What was Jesus' mission? We are told that as Jesus, Moses and Elijah talked on the mountain that day, "they spoke about his departure which he was about to bring to fulfillment at Jerusalem." The Savior, Moses and Elijah were talking about Jesus' upcoming mission in Jerusalem. They were talking about how soon he would suffer and die for the sins of the world. But it is quite likely the conversation did not stop there. Most likely they also discussed how this would not be a shameful defeat, but a glorious victory, including the victory of Easter morning, as Jesus would rise from the dead. And then, 40 days after his resurrection, how he would ascend into heaven and take his place seated at the right hand of God the Father, that is his position of power and authority.

God the Father also mentioned the mission of the Savior. Remember his words: "This is my Son, whom I have chosen. Listen to him." God the Father said that you and I are to listen to the words of his one and only Son, Jesus Christ. We are to take everything he says seriously. There are not, as some imagine, many roads which lead to heaven. Not all religions are the same. The saying that tells us that "all steeples point to heaven" is not true. It is only through Jesus Christ and what he accomplished that you and I are saved. We do not have the freedom to pick and choose which words of the Savior we want to hear. We are to hear everything that he says. Our Lutheran confessions make this same point: "Therefore the eternal Father calls down from heaven concerning His dear Son and concerning all who preach repentance and forgiveness of sins in His name: 'Listen to Him'. Now, all who wish to be saved ought to hear this preaching of God's Word. For the preaching and hearing of God's Word are instruments of the Holy Ghost, by, with, and through which he desires to work and to convert men to God, and to work in them both to will and to do."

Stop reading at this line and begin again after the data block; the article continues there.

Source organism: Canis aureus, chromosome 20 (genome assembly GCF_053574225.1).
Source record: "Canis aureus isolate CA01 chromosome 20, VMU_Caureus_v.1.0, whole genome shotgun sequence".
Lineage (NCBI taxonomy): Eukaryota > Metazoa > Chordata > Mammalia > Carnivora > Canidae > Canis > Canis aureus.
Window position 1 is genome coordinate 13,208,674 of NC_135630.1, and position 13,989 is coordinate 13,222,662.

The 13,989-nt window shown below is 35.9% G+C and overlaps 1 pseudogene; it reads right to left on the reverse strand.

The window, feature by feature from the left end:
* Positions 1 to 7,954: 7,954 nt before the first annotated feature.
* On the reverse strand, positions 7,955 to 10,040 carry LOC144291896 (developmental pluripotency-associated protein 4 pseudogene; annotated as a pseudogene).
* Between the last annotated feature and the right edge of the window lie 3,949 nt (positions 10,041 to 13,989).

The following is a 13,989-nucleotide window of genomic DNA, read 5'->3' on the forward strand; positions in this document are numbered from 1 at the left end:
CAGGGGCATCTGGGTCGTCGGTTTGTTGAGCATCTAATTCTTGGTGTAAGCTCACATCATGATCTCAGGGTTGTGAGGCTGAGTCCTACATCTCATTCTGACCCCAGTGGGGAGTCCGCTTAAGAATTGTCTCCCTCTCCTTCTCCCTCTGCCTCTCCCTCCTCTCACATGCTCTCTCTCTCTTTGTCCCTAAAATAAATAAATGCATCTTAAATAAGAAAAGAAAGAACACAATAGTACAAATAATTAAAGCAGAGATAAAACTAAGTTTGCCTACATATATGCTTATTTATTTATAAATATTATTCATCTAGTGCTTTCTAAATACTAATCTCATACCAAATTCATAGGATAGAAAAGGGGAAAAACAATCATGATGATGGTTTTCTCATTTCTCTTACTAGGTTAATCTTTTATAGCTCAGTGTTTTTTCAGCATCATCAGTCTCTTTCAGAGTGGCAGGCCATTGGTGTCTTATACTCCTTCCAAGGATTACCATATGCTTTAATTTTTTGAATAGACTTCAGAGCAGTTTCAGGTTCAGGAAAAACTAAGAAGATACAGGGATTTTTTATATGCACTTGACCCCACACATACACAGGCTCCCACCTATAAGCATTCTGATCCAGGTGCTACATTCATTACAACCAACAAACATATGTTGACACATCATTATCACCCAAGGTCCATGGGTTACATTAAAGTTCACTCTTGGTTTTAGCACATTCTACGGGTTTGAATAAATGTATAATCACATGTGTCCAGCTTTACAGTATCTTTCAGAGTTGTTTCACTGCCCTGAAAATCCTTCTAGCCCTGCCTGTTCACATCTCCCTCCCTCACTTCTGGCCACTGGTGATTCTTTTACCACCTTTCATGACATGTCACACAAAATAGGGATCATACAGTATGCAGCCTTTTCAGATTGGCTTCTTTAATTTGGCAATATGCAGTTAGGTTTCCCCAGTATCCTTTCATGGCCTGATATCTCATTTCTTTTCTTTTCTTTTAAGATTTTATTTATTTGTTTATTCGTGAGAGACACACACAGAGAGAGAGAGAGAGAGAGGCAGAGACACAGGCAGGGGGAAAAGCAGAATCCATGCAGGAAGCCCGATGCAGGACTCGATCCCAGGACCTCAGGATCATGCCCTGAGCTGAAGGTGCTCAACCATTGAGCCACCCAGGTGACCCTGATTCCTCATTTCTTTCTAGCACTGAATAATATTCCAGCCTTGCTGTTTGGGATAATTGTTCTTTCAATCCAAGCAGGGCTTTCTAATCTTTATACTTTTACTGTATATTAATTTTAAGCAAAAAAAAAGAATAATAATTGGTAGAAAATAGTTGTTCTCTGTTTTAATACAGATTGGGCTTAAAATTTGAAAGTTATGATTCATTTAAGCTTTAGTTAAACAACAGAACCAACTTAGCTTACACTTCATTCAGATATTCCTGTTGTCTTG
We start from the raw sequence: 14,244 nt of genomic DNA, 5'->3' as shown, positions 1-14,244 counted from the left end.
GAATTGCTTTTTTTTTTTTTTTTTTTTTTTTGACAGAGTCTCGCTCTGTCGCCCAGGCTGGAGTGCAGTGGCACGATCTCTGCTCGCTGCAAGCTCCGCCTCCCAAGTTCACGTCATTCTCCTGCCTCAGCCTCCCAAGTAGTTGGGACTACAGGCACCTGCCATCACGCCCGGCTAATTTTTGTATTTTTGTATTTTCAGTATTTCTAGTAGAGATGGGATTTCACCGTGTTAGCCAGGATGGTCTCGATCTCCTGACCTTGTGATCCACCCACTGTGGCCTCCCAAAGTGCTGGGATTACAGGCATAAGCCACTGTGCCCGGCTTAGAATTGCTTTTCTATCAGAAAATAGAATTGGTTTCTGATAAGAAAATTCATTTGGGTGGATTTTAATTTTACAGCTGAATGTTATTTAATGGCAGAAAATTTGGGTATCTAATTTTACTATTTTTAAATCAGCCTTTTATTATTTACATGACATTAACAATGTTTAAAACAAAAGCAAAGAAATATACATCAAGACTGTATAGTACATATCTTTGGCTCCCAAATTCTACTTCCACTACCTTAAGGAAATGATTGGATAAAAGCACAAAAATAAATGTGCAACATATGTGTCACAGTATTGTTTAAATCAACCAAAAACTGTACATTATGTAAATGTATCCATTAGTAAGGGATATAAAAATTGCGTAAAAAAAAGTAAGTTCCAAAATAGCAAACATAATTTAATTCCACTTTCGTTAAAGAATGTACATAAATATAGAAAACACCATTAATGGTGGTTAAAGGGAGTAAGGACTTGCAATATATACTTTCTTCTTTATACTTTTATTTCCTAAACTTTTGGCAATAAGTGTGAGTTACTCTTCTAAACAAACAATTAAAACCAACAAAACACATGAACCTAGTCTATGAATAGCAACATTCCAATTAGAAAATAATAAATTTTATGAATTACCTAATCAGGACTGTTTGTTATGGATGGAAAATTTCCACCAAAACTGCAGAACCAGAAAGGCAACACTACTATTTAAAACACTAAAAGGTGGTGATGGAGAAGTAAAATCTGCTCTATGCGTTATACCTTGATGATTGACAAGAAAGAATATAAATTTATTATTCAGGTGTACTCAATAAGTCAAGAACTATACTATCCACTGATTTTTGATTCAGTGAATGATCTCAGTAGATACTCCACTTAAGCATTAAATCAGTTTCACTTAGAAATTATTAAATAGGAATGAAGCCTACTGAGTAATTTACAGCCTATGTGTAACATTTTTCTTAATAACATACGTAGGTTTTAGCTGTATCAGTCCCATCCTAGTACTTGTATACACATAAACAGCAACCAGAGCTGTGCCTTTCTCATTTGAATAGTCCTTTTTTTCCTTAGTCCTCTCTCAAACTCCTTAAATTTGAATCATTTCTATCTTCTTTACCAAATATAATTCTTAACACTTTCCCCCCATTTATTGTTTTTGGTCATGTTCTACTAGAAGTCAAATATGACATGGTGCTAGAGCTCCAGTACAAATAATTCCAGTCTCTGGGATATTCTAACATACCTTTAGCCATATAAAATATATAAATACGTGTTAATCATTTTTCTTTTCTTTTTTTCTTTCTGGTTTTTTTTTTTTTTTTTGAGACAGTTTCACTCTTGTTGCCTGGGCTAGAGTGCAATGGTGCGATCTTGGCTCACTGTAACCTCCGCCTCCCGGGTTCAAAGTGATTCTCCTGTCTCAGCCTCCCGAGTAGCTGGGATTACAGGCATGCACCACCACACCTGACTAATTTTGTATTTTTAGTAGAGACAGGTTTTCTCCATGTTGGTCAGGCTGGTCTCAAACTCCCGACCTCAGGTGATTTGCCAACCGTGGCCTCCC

There is one more point I would like you to take from Luke's account of our Savior's transfiguration. Notice the Savior's love in action. Notice how he did not stay on that mountain, like Peter wanted him to. Notice that we don't read about Peter, James or John having to pull or drag Jesus down the mountain. On his own, moved by his love, Jesus comes down from the mountain to continue his mission. Willingly he would endure the suffering that was coming. He would place himself on the cross and die. He would rise again in great victory over sin, death and the devil!

The Savior's mission while on this earth contradicted what many thought that mission should have been. Several times in the Gospels we read how some of Jesus followers wanted him to set up a kingdom here on earth. Time after time, Jesus had to remind his disciples that his mission was not to establish some type of earthly kingdom. His mission was to live, suffer, die and rise again in our place; to win for all people the wonderful gift of forgiveness. Beginning this Ash Wednesday, we will follow Jesus as he leaves the mountain and completes his mission. I invite you to join us each Wednesday evening at either 4:00 or 7:00 PM for these special worship opportunities, as we once again remember the mission Christ our Savior accomplished for us.

"It is good for us to be here!" We often times use this expression when we are doing something we enjoy. Enjoy witnessing the glory of our Savior. Enjoy reminding yourself of his mission. During the upcoming Lenten season, may all of us look forward to our many worship opportunities, and say along with Peter, "IT IS GOOD FOR US TO BE HERE!" Amen.

Our Mission Statement:

Compelled by the love of Christ, St. Matthew’s Evangelical Lutheran Church and School seek to reach out to our families, community and world, using Law and Gospel to make disciples, growing and nurturing them in their Christian faith and life.

 

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Sunday
8:00 A.M. & 10:30 A.M.

9:15 A.M. Bible Study for All Ages

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818 West Wisconsin Avenue
Oconomowoc, WI 53066
262-912-6060